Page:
But another option you have is to **log-transform the size of the intersection and the size of the union**. This output should only be interpreted when comparing two modified indices to each other.

If you do this for the example above, you get a score pretty close to what you had before for the two new games (0.431). But since you have so many more observations in the Bubble genre of games, the log-transformed intersection and log-transformed union are a lot closer together - which translates to a much higher score.

*Caveat: The trade-off here is that you lose some resolution when the union has a lot of elements in it. Adding a hundred elements to the intersection of a union with thousands of elements could mean the difference between a regular Jaccard score of .94 and .99. Using the log transform approach might mean that adding a hundred elements to the intersection only moves the needle from a score of .998 to .999. It depends on what’s important to your use case!*

# The frequency of elements matters

**The problem:**

You’re comparing two groups of elements, but collapsing the elements into sets results in a loss of signal.

This is why using a Jaccard index to compare two pieces of text is not always a great idea. It can be tempting to look at a pair of documents and want to get a measure of their similarity based on what tokens are shared between them. But the Jaccard index assumes that the elements in the two groups to be compared are unique. Which flattens out word frequency. And in natural language analysis, token frequency is often really important.

Imagine you’re comparing a book about vegetable gardening, the Bible, and a dissertation about the life cycle of the white-tailed deer. All three of these documents might include the token “deer,” but the relative frequency of the “deer” token will vary dramatically between the documents. The much higher frequency of the word “deer” in the dissertation probably has a different semantic impact than the scarce uses of the word “deer” in the other documents. You wouldn’t want a similarity measure to just forget about that signal.

**What to do instead:**

Use **cosine similarity**. It’s not just for NLP anymore! (But also it’s for NLP.)

Briefly, **cosine similarity is a way to measure how similar two vectors are in multidimensional space (irrespective of the magnitude of the vectors)**. The direction a vector goes in multidimensional space depends on the frequencies of the dimensions that are used to define the space, so information about frequency is baked in.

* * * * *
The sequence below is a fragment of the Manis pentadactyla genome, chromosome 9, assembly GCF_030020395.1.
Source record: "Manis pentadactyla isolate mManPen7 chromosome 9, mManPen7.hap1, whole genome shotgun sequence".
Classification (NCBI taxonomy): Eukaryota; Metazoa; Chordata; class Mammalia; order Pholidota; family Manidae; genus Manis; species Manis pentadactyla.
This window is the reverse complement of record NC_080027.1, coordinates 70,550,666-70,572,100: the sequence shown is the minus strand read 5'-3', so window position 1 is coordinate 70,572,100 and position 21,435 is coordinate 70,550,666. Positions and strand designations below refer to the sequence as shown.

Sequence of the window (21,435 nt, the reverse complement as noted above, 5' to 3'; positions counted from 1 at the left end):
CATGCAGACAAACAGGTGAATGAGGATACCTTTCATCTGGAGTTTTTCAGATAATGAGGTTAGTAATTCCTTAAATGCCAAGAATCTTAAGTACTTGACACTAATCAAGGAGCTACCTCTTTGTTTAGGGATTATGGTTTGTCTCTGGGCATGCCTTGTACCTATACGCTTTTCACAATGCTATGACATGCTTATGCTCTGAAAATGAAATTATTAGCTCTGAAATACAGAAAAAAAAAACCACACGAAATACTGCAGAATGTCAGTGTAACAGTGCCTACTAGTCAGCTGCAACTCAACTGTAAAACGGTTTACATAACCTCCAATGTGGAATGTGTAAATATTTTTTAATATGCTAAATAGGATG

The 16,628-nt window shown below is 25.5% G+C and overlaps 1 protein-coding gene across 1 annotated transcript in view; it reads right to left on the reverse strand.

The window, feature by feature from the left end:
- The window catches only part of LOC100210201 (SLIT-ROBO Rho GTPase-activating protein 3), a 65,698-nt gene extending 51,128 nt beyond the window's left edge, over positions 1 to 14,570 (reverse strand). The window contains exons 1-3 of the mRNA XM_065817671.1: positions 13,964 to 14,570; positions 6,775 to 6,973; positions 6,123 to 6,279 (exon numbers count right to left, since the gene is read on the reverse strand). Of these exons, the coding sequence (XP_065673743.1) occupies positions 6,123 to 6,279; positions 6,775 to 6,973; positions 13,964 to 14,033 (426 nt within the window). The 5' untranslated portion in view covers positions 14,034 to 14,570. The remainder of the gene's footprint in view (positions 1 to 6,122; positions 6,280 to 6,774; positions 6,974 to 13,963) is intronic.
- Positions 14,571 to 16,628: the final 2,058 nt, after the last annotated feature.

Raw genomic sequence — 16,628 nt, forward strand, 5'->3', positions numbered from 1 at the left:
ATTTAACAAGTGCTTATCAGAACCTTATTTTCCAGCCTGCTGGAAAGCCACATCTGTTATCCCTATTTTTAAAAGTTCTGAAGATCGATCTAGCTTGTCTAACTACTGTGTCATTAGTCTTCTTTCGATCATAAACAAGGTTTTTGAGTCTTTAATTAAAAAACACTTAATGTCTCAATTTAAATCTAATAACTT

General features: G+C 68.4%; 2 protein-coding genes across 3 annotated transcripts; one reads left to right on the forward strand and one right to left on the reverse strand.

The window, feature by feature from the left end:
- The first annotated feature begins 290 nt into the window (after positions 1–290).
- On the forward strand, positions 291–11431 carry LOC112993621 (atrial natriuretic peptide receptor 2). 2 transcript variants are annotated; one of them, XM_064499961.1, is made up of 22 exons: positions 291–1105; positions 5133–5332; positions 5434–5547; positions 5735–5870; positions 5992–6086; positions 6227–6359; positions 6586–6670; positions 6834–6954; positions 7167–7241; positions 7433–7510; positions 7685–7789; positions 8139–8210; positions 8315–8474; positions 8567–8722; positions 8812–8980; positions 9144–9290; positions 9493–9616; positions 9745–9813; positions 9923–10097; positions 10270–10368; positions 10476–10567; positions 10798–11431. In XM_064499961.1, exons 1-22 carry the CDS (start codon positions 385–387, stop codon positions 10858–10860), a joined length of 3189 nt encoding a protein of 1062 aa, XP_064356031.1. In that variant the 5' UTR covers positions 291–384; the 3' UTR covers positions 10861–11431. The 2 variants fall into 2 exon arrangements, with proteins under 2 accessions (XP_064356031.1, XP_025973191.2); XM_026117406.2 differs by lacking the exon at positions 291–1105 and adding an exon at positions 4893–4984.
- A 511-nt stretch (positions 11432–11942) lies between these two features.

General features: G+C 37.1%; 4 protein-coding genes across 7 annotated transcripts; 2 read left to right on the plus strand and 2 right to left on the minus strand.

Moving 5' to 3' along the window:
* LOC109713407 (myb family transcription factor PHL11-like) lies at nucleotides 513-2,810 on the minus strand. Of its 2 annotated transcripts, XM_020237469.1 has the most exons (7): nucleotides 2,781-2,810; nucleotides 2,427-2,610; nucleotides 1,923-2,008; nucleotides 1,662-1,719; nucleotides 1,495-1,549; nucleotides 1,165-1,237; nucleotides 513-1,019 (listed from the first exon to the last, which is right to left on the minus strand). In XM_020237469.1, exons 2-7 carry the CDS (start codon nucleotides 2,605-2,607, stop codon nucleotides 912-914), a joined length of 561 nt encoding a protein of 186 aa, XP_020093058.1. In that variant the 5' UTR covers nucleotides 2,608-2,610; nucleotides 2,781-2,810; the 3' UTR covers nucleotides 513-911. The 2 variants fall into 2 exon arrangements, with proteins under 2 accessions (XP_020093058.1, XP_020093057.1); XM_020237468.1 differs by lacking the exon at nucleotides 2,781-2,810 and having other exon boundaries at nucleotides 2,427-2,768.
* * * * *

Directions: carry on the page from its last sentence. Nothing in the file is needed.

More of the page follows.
To make it easy to visualize, let’s say there are only two tokens we care about across the three documents: “deer” and “bread.” Each text uses these tokens a different number of times. The frequency of these tokens become the dimensions that we plot the three texts in, and the texts are represented as vectors on this two-dimensional plane. For instance, the vegetable gardening book mentions deer 3 times and bread 5 times, so we plot a line from the origin to (3, 5).

* Image by author*

Here you want to look at the angles between the vectors. *θ _{1} *represents the similarity between the dissertation and the Bible;

*θ*the similarity between the dissertation and the vegetable gardening book; and

_{2},*θ*the similarity between the Bible and the vegetable gardening book.

_{3},The angles between the dissertation and either of the other texts is pretty large. We take that to mean that the dissertation is *semantically distant *from the other two - at least relatively speaking. The angle between the Bible and the gardening book is small relative to each of their angles with the dissertation, so we’d take that to mean there’s less semantic distance between the two of them than from the dissertatiion.

But we’re talking here about similarity, not distance. Cosine similarity is a transformation of the angle measurement of the two vectors into an index that goes from 0 to 1*, with the same intuitive pattern as Jaccard - 0 would mean two groups have nothing in common, and closer you get to 1 the more similar the two groups are.

** Technically, cosine similarity can go from -1 to 1, but we’re using it with frequencies here, and there can be no frequencies less than zero. So we’re limited to the interval of 0 to 1.*

Cosine similarity is famously applied to text analysis, like we’ve done above, but **it can be generalized to other use cases where frequency is important**. Let’s return to the luxury goods and yachts use case. Suppose you don’t merely have a log of which unique users went to each site, you also have the counts of number of times the user visited. Maybe you find that each of the 900 users who went to both websites only went to the luxury goods site once or twice, whereas they went to their yacht website dozens of times. If we think of each user as a token, and therefore as a different dimension in multidimensional space, a cosine similarity approach might push the yacht-heads a little further away from the luxury good patrons. (Note that you can run into scalability issues here, depending on the number of users you’re considering.)

**Further reading**: https://medium.com/geekculture/cosine-similarity-and-cosine-distance-48eed889a5c4

# Parting thoughts

I still love the Jaccard index. It’s simple to compute and generally pretty intuitive, and I end up using it all the time. So why write a whole blog post dunking on it?

Because no one data science tool can give you a complete picture of your data. Each of these different measures tell you something slightly different. You can get valuable information out of seeing where the outputs of these tools converge and where they differ, as long as you know what the tools are actually telling you.

Philosophically, we’re against one-size-fits-all approaches at Aampe. After all the time we’ve spent looking at what makes users unique, we’ve realized the value of leaning into complexity. So we think the wider the array of tools you can use, the better - as long as you know how to use them.